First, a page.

After the detoxification process is complete, the user will get targeted therapies to help them avoid relapse going forward. Because both substances are easily accessed, treatment for these addictions is usually pretty intense, with inpatient care being preferred, at least to start the process.
Seek Help if Needed
It is critical that users get help with both addictions and not just volatile vapors. While liquor use is seen as more socially acceptable, it is just as harmful in the long run. Liquor also interacts with many substances. For example, Claritin and alcohol are problematic. Even antibiotics and alcohol can cause problems. Stopping use is the only solution.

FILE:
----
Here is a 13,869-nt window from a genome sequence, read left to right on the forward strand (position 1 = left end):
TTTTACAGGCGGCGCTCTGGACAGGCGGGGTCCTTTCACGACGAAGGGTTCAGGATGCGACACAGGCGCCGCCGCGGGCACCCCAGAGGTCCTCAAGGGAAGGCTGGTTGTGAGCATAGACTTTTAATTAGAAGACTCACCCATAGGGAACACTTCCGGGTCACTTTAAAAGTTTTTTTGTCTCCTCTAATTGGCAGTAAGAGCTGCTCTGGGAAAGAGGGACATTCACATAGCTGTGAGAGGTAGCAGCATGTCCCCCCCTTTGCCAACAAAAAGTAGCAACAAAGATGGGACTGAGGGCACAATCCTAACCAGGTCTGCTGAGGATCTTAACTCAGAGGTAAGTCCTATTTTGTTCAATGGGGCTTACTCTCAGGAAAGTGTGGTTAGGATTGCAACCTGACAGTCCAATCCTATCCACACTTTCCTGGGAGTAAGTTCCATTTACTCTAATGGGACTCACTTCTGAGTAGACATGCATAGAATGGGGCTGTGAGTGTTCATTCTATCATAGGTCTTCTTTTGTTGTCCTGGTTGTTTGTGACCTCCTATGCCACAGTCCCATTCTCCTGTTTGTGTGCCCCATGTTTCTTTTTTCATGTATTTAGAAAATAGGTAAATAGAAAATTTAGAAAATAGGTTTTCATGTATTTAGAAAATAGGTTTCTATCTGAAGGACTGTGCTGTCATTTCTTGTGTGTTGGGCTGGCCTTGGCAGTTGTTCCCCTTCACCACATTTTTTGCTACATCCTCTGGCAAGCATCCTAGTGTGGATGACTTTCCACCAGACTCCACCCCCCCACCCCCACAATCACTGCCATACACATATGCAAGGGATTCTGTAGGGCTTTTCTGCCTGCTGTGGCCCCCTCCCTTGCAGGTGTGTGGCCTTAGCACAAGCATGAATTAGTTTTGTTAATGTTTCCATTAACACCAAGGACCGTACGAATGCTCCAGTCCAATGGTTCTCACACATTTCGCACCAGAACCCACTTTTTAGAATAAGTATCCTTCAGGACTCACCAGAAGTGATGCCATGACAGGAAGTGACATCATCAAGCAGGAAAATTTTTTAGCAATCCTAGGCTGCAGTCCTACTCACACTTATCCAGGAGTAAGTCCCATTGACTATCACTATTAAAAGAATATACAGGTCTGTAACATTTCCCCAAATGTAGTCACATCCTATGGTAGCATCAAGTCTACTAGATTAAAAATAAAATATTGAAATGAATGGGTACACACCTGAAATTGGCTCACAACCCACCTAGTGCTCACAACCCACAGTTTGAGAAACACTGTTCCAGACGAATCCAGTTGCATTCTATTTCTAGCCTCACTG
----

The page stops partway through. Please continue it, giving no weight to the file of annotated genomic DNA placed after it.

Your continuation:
If someone is abusing alcohol and inhalants, they need to seek help. Rehabilitation centers know how to address these addictions and help patients live a better life. When someone turns to the right team for help, the path to getting sober becomes clear.
- Rachel N. Lipari. Understanding Adolescent Inhalant Use. The CBHSQ Report. Substance Abuse and Mental Health Administration. https://www.samhsa.gov/data/sites/default/files/report_3095/ShortReport-3095.html
- Inhalants. National Institute on Drug Abuse. https://www.drugabuse.gov/drugs-abuse/inhalants
- Howard MO, Bowen SE, Garland EL, Perron BE, Vaughn MG. Inhalant use and inhalant use disorders in the United States. Addict Sci Clin Pract. 2011;6(1):18–31. https://www.ncbi.nlm.nih.gov/pmc/articles/PMC3188822/
- Alcohol Facts and Statistics. National Institute on Alcohol Abuse and Alcoholism. https://www.niaaa.nih.gov/publications/brochures-and-fact-sheets/alcohol-facts-and-statistics